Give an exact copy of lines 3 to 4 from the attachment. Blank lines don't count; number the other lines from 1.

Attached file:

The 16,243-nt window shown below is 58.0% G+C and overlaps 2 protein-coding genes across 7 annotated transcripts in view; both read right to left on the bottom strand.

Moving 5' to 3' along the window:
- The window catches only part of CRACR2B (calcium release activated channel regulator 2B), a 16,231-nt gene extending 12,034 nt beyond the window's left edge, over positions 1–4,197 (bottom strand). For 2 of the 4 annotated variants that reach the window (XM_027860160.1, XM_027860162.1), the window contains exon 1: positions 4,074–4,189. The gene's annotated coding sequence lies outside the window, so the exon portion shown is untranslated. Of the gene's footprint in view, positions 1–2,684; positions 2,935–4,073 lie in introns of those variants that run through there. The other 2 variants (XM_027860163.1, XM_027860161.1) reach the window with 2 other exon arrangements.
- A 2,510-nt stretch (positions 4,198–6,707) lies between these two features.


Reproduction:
- The window catches only part of CRACR2B (calcium release activated channel regulator 2B), a 16,231-nt gene extending 12,034 nt beyond the window's left edge, over positions 1–4,197 (bottom strand). For 2 of the 4 annotated variants that reach the window (XM_027860160.1, XM_027860162.1), the window contains exon 1: positions 4,074–4,189. The gene's annotated coding sequence lies outside the window, so the exon portion shown is untranslated. Of the gene's footprint in view, positions 1–2,684; positions 2,935–4,073 lie in introns of those variants that run through there. The other 2 variants (XM_027860163.1, XM_027860161.1) reach the window with 2 other exon arrangements.
- A 2,510-nt stretch (positions 4,198–6,707) lies between these two features.